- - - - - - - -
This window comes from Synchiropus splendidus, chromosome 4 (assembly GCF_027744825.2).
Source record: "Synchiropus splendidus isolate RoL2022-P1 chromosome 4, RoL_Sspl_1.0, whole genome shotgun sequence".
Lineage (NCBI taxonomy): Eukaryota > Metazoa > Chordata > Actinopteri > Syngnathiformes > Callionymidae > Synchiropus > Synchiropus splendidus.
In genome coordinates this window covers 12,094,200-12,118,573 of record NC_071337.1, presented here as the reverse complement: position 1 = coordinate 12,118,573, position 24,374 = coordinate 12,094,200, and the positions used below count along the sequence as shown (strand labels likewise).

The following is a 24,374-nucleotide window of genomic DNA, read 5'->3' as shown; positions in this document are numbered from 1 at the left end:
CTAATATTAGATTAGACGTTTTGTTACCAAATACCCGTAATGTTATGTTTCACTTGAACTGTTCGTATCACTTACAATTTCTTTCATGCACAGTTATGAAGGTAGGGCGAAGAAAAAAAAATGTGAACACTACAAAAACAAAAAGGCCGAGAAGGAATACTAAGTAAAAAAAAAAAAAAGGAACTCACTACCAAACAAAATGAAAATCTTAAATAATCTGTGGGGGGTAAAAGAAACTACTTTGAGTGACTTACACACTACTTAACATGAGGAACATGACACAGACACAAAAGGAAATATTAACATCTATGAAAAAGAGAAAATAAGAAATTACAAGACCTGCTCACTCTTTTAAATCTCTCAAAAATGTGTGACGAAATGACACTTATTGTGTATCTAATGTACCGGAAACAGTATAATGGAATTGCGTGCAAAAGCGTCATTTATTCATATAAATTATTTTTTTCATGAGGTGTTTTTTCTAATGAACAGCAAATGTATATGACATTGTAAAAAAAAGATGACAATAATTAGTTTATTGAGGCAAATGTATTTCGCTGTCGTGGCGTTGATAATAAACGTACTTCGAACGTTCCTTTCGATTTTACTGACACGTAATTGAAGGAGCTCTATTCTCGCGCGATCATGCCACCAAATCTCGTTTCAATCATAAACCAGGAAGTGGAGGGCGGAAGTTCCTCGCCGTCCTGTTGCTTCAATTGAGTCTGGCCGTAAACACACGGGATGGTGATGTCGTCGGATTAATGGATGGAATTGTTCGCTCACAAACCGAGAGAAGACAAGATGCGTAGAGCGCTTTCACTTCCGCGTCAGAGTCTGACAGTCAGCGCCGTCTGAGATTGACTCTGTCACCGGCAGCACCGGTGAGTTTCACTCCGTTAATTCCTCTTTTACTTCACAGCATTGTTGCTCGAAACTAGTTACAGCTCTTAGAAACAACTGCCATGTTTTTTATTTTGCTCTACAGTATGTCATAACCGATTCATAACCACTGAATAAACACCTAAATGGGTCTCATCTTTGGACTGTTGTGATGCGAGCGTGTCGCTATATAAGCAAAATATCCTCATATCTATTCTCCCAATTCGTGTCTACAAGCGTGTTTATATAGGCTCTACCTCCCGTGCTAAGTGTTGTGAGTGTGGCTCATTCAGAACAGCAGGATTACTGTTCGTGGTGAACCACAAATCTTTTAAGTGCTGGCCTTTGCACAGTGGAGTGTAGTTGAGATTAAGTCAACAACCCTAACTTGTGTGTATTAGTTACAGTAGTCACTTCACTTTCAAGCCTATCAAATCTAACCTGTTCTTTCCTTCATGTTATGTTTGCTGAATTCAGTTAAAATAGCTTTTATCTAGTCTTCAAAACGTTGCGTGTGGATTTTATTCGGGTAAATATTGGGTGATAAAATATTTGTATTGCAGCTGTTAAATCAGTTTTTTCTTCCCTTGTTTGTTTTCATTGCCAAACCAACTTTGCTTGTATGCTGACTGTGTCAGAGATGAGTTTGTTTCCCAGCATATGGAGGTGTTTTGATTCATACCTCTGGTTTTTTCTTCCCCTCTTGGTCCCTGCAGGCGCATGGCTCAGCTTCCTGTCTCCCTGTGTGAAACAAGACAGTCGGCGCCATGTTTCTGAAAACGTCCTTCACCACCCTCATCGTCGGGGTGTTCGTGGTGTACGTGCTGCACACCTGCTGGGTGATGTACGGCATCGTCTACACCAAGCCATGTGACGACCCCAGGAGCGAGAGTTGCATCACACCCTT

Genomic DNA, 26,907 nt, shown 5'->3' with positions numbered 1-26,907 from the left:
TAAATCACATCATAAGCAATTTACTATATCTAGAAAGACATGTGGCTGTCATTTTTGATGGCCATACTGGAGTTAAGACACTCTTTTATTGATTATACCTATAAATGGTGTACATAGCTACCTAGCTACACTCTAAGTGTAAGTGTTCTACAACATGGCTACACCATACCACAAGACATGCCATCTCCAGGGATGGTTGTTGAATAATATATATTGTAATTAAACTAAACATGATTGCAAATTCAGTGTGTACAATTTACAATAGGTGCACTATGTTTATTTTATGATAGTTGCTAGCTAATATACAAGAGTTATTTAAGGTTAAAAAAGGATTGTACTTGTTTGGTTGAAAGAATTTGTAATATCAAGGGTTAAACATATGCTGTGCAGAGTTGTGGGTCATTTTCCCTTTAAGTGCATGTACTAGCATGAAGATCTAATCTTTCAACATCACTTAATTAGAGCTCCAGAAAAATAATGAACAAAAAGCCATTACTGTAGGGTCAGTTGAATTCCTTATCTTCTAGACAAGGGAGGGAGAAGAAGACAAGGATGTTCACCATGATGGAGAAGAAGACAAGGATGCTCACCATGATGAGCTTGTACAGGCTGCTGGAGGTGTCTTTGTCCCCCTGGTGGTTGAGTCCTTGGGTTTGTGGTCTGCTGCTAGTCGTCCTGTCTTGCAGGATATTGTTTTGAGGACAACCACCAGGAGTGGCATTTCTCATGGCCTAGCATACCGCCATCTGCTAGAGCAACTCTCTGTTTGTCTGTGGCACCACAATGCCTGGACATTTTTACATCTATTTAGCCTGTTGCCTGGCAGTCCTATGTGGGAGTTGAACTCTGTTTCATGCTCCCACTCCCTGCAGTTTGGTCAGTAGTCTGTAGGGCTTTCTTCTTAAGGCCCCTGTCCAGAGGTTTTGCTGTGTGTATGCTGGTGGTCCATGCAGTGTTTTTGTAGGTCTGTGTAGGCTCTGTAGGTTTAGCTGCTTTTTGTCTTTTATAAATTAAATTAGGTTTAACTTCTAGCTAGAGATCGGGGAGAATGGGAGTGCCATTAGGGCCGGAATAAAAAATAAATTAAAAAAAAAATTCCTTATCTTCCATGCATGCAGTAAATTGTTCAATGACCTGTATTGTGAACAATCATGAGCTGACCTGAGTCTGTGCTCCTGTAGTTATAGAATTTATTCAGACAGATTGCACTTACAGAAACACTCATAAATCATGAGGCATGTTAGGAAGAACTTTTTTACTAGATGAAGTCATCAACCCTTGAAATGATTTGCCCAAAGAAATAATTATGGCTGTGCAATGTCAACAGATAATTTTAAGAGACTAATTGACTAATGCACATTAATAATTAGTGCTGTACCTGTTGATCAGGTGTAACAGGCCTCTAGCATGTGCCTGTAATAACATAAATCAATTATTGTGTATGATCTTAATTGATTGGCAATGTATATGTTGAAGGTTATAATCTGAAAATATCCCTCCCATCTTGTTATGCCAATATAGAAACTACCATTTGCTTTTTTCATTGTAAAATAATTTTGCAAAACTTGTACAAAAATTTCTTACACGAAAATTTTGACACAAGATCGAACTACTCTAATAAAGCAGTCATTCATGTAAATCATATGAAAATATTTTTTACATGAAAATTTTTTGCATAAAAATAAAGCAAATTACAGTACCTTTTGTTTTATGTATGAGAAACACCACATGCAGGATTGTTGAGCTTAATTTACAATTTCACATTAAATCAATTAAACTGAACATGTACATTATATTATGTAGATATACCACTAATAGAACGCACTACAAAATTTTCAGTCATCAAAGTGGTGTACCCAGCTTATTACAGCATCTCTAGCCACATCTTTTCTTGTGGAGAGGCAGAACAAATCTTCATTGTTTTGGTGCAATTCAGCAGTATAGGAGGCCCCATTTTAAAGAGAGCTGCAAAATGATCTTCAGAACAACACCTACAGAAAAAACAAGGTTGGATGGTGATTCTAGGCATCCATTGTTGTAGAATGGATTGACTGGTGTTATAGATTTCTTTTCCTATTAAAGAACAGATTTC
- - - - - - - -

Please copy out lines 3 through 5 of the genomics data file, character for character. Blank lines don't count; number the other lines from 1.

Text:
Lineage (NCBI taxonomy): Eukaryota > Metazoa > Chordata > Actinopteri > Syngnathiformes > Callionymidae > Synchiropus > Synchiropus splendidus.
In genome coordinates this window covers 12,094,200-12,118,573 of record NC_071337.1, presented here as the reverse complement: position 1 = coordinate 12,118,573, position 24,374 = coordinate 12,094,200, and the positions used below count along the sequence as shown (strand labels likewise).

The following is a 24,374-nucleotide window of genomic DNA, read 5'->3' as shown; positions in this document are numbered from 1 at the left end: